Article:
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Balance transfer credit cards for bad credit
If you’re looking to pay off existing credit card debt, but you have bad credit, find out what your options are.
Compare balance transfer cards for bad credit
We update our data regularly, but information can change between updates. Confirm details with the provider you're interested in before making a decision.
Approval for any credit card depends on your status. The representative APRs shown represent the interest rate offered to most successful applicants. Depending on your personal circumstances, the APR you're offered may be higher, or you may not be offered credit at all. Fees and rates are subject to change without notice. It's always wise to check the terms of any deal before you borrow.
Balance transfer credit cards can prove a useful tool if you have expensive card debt to pay off. Offering 0% periods that last over two years in some cases, balance transfer cards can help you to clear your debt more cheaply and more quickly.
Unfortunately, the longest 0% deals are reserved for people with good credit scores, but the good news is that there are balance transfer deals out there for those with less-than-perfect credit scores, even if they are more of a rare breed.
How does a balance transfer card for bad credit work?
If you have credit card debt, you’re far from alone. According to The Money Charity, Brits owed £63.6 billion in November 2022, an increase of 7.82% from 2021. Credit card debt average £2,290 per household and £1,203 per adult.
If you have a large outstanding debt that’s incurring a high rate of interest, paying the minimum monthly repayments won’t make much of a dent. Even if you aim to pay more, a sizeable part of your repayment will go towards interest.
When you’re paying a high rate of interest on credit card debt, it’s sensible to shift it over to a 0% balance transfer credit card. These cards charge no interest for a set number of months which can give you some much needed breathing space while you focus on repaying your debt.
You’ll usually need to pay a “balance transfer fee” of around 3% of the balance. These are generally worth shouldering to get to the low rates, but it’s important to factor this fee into your comparison. Since the fee is usually a percentage of the balance to be transferred, the larger your existing card debt, the more significant the transfer fee.
When the introductory low-or-0% rate expires, any outstanding balance starts accruing interest at the much higher “standard” rate. So in an ideal world, you’d want to clear the balance before any introductory low or 0% interest period expires. If you know that you won’t fully clear your balance before any introductory offers expire, then the revert rate should be a factor in choosing a card.
Can I get a balance transfer card with bad credit?
Realistically, if you have a low or poor credit score, it can be difficult to get approved for a balance transfer card. The higher your credit score, the more options you have, and the longer the interest-free periods offered to you. However, there are cards and card issuers that specifically focus on those with lower credit scores.
The best way to see whether you’ll qualify for a balance transfer card is to use an eligibility checker. These show you which credit cards you’re most likely to get accepted for. And the best bit is, they won’t hurt your credit score. “Soft-search” eligibility checks give you a clear indication as to your likelihood of getting approved, and potentially also what level of credit limit you might expect and what sort of interest deal you’d be offered (some issuers might be willing to offer you the card, but with a shorter 0% period than advertised).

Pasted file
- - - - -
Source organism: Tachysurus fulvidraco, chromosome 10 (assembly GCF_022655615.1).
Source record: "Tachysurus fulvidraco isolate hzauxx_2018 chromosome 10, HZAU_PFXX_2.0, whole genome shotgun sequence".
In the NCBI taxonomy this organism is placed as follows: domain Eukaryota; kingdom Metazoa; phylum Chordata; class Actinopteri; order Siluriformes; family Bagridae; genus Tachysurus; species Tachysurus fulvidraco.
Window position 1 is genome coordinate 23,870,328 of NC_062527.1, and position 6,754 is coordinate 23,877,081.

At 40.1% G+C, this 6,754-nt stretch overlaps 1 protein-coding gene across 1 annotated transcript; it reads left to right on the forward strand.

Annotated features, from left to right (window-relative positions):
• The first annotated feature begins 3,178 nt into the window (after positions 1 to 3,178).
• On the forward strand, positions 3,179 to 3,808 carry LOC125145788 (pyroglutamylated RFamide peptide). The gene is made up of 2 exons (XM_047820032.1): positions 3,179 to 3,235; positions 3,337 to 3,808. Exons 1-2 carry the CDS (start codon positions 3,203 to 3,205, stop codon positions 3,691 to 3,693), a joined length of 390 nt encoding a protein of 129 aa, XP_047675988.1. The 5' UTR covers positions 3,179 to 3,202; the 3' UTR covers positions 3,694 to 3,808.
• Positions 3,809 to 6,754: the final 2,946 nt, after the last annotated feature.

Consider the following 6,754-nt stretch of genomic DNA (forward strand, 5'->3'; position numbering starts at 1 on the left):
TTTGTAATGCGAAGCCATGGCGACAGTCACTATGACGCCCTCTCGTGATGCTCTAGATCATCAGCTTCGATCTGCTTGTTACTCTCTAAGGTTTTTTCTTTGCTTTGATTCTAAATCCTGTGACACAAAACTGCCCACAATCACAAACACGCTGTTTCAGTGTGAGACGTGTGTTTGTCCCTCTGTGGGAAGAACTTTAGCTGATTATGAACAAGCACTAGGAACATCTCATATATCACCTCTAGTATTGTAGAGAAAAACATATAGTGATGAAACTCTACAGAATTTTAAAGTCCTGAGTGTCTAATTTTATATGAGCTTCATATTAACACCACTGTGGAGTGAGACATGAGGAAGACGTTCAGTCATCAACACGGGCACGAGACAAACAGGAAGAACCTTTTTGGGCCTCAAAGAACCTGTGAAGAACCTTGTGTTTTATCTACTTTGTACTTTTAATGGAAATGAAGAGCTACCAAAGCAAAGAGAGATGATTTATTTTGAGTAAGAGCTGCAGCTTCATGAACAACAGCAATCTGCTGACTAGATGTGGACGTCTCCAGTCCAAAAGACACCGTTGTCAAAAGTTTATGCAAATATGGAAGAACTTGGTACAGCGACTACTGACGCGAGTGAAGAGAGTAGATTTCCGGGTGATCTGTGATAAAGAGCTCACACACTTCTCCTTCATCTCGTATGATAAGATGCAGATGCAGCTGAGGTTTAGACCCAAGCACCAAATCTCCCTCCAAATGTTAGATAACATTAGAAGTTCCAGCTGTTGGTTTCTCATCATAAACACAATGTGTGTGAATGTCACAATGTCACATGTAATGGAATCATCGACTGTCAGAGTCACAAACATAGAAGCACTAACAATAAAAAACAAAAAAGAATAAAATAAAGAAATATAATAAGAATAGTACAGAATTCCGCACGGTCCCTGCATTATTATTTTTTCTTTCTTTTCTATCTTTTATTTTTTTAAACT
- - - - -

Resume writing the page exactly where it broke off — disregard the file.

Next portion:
A soft search is different to an application for credit – where lenders will run a full, “hard” search of your credit file. A hard credit search usually has a small (and typically short-lived) negative effect on your credit score. For this reason, you shouldn’t make multiple applications for cards in a short space of time.
Pretty much all card issuers now offer an eligibility checking tool on their website, but sometimes refer to it by other names. However a lender refers to this facility, make sure it includes a disclaimer somewhere on the page stating that using it won’t have an impact on your credit score. You’ll need to enter a few basic bits of information, such as your name, date of birth and address details for the last three years.
Don’t forget that credit scores aren’t the only factor that lenders base their decisions on. Minimum requirements vary from lender to lender, and some will quote a minimum income. Most importantly, a responsible lender should strive to make sure that any credit offered is affordable for the borrower.
What is the easiest balance transfer credit card to get?
This will depend on your situation, which is why it’s well worth using an eligibility checker. If you use one on a comparison site, it will check a whole range of cards for you in one go so you’ll be able to see the best one to apply for.
Using an eligibility checker will give you a clear indication as to your likelihood of getting approved, what level of credit limit you might expect and what sort of interest rate you’d be offered. Be aware that if you’re looking for 0% credit cards for bad credit, it’s likely that any 0% rate you’re offered will be for a shorter time than advertised, and the rate of interest charged after the 0% deal ends will be higher.
An eligibility checker won’t affect your credit score because it involves a “soft” search of your credit file. A soft search is different to an application for credit – where lenders will run a full, “hard” search of your credit file.
A hard credit search usually has a small (and typically short-lived) negative effect on your credit score. For this reason, you shouldn’t make multiple applications for cards in a short space of time.
How should I compare balance transfer deals for poor credit